MOSCOW (Reuters) – Russian billionaire Viktor Vekselberg’s Renova Group received a credit line from Promsvyazbank last week to support the business after it was hit by U.S. sanctions, Russia’s finance ministry said on Monday.
It is the first instance of state support to a Russian company targeted in a wave of U.S. sanctions imposed in April in response to Moscow’s alleged meddling in the 2016 U.S. elections and what Washington called other “malign activities”.
Earlier on Monday, Finance Minister Anton Siluanov said the government was working on extending credit support, via Promsvyazbank, to two other companies hit by the sanctions: aluminum tycoon Oleg Deripaska’s Rusal (0486.HK) and GAZ GAZ.MM.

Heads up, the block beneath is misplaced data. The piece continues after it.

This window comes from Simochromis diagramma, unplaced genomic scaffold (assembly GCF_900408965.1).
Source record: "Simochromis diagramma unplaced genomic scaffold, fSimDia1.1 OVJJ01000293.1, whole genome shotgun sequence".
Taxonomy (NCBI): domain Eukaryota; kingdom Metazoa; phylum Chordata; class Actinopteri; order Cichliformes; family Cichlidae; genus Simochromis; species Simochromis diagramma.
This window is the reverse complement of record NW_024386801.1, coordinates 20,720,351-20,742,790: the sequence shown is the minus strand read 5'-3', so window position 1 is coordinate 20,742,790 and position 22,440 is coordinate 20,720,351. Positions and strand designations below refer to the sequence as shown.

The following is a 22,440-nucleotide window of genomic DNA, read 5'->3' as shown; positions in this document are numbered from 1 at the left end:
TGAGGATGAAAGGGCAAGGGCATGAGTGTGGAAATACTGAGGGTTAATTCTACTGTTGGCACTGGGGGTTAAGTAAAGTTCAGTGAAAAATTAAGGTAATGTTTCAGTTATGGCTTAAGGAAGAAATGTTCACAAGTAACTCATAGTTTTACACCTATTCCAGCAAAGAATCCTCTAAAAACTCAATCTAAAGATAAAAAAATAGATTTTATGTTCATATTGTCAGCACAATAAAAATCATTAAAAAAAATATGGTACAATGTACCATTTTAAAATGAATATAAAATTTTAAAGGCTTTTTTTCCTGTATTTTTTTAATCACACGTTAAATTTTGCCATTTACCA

“The Renova company, sanctioned by the United States, last week received support in the form of credit line from Promsvyazbank, provided on a repayable basis,” the finance ministry said in a statement.
“Government funds were not used for this purpose,” the finance ministry added.
Russia’s central bank took over Promsvyazbank in a bailout last year. The lender was then earmarked by the government to provide credit to sanctioned entities so that other lenders could offload the risk.
As a result of Washington’s sanctions, all U.S. dollar bank accounts of companies controlled by Renova have been blocked and assets totaling between $1.5 billion and $2 billion have been frozen, sources told Reuters in April.
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